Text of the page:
EU ignites glyphosate row over licence proposal
The EU has reopened a bitter row over the world's most notorious weedkiller, glyphosate, by proposing to extend its licence for 10 years.
Ireland supports the move by the bloc's health commissioner Vytenis Andriukaitis, who was unapologetic despite a long-running row over whether the chemical causes cancer.
"Our position is based on a very thorough assessment," Mr Andriukaitis told the Farming Independent in an interview following the decision last week.
"This chemical is under scrutiny, under regulation, under thorough risk management, under thorough risk assessment, under thorough rules."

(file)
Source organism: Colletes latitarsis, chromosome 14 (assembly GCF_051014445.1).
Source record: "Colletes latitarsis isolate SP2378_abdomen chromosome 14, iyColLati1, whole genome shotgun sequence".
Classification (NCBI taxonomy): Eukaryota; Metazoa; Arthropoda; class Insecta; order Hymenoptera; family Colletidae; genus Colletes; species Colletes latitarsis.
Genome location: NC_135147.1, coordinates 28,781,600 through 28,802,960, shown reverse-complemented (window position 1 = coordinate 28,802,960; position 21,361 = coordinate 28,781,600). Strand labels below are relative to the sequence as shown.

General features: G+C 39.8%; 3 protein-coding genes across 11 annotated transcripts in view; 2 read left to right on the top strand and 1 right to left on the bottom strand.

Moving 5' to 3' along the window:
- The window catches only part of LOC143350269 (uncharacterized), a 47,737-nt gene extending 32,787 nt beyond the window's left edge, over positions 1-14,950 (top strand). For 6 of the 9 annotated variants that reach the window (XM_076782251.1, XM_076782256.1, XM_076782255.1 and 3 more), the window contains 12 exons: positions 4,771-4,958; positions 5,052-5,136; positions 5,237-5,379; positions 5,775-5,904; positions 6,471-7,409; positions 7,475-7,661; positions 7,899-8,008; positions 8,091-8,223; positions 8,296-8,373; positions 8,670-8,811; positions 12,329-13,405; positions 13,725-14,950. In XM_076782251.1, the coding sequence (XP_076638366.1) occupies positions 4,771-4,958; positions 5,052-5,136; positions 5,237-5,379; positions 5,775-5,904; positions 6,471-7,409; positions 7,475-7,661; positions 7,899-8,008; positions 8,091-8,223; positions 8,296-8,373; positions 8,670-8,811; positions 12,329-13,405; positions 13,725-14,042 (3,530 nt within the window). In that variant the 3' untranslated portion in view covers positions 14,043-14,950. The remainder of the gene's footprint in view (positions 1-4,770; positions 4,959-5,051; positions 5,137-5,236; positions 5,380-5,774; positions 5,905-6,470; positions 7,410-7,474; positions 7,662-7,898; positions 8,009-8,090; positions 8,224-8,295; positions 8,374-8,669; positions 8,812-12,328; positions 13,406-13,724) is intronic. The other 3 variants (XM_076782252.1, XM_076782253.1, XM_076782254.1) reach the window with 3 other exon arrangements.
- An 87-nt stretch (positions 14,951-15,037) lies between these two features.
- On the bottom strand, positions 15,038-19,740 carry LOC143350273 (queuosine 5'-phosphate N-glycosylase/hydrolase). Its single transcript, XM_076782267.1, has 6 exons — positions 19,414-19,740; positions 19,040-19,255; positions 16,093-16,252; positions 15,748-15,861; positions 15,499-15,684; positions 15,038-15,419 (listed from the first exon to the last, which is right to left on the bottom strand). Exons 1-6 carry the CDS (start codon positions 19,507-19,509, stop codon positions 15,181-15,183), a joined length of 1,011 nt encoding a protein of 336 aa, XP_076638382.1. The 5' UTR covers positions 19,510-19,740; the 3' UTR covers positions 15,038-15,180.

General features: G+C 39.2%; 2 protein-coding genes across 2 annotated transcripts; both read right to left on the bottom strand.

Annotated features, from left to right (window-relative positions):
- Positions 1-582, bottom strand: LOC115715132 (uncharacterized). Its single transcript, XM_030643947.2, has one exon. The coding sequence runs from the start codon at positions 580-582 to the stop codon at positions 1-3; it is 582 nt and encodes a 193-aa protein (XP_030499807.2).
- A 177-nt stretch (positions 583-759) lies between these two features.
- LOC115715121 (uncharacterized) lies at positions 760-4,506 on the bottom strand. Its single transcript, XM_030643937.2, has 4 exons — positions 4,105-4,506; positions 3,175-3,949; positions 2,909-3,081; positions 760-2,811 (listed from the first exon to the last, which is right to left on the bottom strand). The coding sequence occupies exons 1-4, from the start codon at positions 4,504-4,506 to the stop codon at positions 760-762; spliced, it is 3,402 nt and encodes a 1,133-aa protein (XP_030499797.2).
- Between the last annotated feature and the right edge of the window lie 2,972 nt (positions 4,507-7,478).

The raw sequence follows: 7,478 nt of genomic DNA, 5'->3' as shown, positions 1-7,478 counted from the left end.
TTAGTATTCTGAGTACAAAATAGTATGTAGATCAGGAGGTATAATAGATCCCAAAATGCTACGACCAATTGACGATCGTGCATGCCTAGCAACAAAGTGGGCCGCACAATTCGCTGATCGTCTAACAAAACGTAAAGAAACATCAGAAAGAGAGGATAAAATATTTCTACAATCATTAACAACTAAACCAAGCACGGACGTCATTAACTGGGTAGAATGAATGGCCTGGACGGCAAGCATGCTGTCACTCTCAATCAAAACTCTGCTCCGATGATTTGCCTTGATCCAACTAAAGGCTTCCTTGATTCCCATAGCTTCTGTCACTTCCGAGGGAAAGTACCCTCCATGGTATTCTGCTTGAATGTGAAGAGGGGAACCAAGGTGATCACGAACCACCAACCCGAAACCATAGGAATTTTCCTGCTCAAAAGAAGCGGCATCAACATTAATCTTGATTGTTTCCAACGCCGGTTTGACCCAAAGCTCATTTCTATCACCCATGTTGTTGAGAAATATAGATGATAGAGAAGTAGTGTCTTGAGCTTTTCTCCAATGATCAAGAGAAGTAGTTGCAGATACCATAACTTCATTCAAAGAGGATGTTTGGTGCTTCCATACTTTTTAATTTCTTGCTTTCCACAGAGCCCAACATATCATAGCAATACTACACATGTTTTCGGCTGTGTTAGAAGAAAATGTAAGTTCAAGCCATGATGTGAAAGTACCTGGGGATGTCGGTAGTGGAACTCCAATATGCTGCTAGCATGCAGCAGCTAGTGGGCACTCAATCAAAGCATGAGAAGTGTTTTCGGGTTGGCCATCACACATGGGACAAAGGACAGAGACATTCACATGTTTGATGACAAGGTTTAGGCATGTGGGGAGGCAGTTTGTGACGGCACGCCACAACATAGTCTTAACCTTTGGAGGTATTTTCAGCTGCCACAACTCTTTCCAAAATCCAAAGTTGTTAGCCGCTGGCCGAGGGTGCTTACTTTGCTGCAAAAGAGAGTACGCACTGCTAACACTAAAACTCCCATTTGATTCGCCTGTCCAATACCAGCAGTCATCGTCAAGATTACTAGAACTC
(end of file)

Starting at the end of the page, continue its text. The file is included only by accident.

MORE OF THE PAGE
The proposal has to be approved by a majority of EU countries representing a majority of the population, meaning it requires France, Germany or Italy on board.
But it is unclear whether they would vote in favour of a 10-year extension to glyphosate's licence, which runs out at the end of this year. No date has yet been set for a vote.
Farmers would have liked to see glyphosate approved for another 15 years, the standard for most chemicals, with EU farming lobby Copa-Cogeca saying it "regrets" the Commission's decision to reauthorise the weedkiller for only 10 years,
Glyphosate, first developed and marketed by Monsanto in the 1970s under the name RoundUp, is the world's most-used weedkiller.